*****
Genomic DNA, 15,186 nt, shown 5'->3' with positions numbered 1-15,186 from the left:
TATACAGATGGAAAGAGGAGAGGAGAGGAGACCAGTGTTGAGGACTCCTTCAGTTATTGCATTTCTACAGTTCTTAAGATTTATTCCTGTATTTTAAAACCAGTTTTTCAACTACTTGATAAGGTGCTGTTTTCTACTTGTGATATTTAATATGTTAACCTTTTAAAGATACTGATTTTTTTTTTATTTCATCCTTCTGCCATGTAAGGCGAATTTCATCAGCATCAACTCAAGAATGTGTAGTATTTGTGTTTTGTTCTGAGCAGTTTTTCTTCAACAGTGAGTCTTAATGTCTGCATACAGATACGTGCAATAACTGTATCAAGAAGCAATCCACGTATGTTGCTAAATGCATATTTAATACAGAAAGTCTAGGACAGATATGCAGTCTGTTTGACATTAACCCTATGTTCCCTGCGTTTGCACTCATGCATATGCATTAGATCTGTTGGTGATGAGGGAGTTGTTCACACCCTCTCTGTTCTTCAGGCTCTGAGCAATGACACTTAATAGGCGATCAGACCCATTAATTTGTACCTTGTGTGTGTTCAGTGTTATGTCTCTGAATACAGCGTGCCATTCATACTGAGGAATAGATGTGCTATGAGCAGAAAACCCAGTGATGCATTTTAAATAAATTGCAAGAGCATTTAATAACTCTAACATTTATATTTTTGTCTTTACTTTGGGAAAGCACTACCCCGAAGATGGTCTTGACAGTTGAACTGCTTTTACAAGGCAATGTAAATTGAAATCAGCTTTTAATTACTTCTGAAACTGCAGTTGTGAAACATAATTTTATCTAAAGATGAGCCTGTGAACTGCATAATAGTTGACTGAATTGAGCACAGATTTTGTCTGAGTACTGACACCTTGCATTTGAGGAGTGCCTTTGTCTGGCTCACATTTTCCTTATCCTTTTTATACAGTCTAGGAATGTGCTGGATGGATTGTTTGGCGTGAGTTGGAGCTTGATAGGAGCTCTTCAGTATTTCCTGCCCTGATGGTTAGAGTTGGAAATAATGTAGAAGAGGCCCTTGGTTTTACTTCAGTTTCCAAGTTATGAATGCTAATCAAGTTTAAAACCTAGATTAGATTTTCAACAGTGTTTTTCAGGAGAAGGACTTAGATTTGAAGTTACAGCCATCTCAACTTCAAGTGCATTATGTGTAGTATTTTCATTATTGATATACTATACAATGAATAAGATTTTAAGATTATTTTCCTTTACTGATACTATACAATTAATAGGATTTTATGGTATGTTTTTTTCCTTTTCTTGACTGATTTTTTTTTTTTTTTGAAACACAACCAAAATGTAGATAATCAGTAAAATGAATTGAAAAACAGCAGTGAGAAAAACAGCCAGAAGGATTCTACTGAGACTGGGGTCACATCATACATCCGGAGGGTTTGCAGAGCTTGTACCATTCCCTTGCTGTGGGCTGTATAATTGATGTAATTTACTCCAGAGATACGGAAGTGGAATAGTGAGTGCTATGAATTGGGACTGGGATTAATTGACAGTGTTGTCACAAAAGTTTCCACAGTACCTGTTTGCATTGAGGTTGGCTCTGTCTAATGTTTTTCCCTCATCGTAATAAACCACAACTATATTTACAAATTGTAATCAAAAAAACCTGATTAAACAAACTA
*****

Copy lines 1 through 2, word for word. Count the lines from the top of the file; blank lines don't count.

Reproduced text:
Genomic DNA, 15,186 nt, shown 5'->3' with positions numbered 1-15,186 from the left:
TATACAGATGGAAAGAGGAGAGGAGAGGAGACCAGTGTTGAGGACTCCTTCAGTTATTGCATTTCTACAGTTCTTAAGATTTATTCCTGTATTTTAAAACCAGTTTTTCAACTACTTGATAAGGTGCTGTTTTCTACTTGTGATATTTAATATGTTAACCTTTTAAAGATACTGATTTTTTTTTTATTTCATCCTTCTGCCATGTAAGGCGAATTTCATCAGCATCAACTCAAGAATGTGTAGTATTTGTGTTTTGTTCTGAGCAGTTTTTCTTCAACAGTGAGTCTTAATGTCTGCATACAGATACGTGCAATAACTGTATCAAGAAGCAATCCACGTATGTTGCTAAATGCATATTTAATACAGAAAGTCTAGGACAGATATGCAGTCTGTTTGACATTAACCCTATGTTCCCTGCGTTTGCACTCATGCATATGCATTAGATCTGTTGGTGATGAGGGAGTTGTTCACACCCTCTCTGTTCTTCAGGCTCTGAGCAATGACACTTAATAGGCGATCAGACCCATTAATTTGTACCTTGTGTGTGTTCAGTGTTATGTCTCTGAATACAGCGTGCCATTCATACTGAGGAATAGATGTGCTATGAGCAGAAAACCCAGTGATGCATTTTAAATAAATTGCAAGAGCATTTAATAACTCTAACATTTATATTTTTGTCTTTACTTTGGGAAAGCACTACCCCGAAGATGGTCTTGACAGTTGAACTGCTTTTACAAGGCAATGTAAATTGAAATCAGCTTTTAATTACTTCTGAAACTGCAGTTGTGAAACATAATTTTATCTAAAGATGAGCCTGTGAACTGCATAATAGTTGACTGAATTGAGCACAGATTTTGTCTGAGTACTGACACCTTGCATTTGAGGAGTGCCTTTGTCTGGCTCACATTTTCCTTATCCTTTTTATACAGTCTAGGAATGTGCTGGATGGATTGTTTGGCGTGAGTTGGAGCTTGATAGGAGCTCTTCAGTATTTCCTGCCCTGATGGTTAGAGTTGGAAATAATGTAGAAGAGGCCCTTGGTTTTACTTCAGTTTCCAAGTTATGAATGCTAATCAAGTTTAAAACCTAGATTAGATTTTCAACAGTGTTTTTCAGGAGAAGGACTTAGATTTGAAGTTACAGCCATCTCAACTTCAAGTGCATTATGTGTAGTATTTTCATTATTGATATACTATACAATGAATAAGATTTTAAGATTATTTTCCTTTACTGATACTATACAATTAATAGGATTTTATGGTATGTTTTTTTCCTTTTCTTGACTGATTTTTTTTTTTTTTTGAAACACAACCAAAATGTAGATAATCAGTAAAATGAATTGAAAAACAGCAGTGAGAAAAACAGCCAGAAGGATTCTACTGAGACTGGGGTCACATCATACATCCGGAGGGTTTGCAGAGCTTGTACCATTCCCTTGCTGTGGGCTGTATAATTGATGTAATTTACTCCAGAGATACGGAAGTGGAATAGTGAGTGCTATGAATTGGGACTGGGATTAATTGACAGTGTTGTCACAAAAGTTTCCACAGTACCTGTTTGCATTGAGGTTGGCTCTGTCTAATGTTTTTCCCTCATCGTAATAAACCACAACTATATTTACAAATTGTAATCAAAAAAACCTGATTAAACAAACTA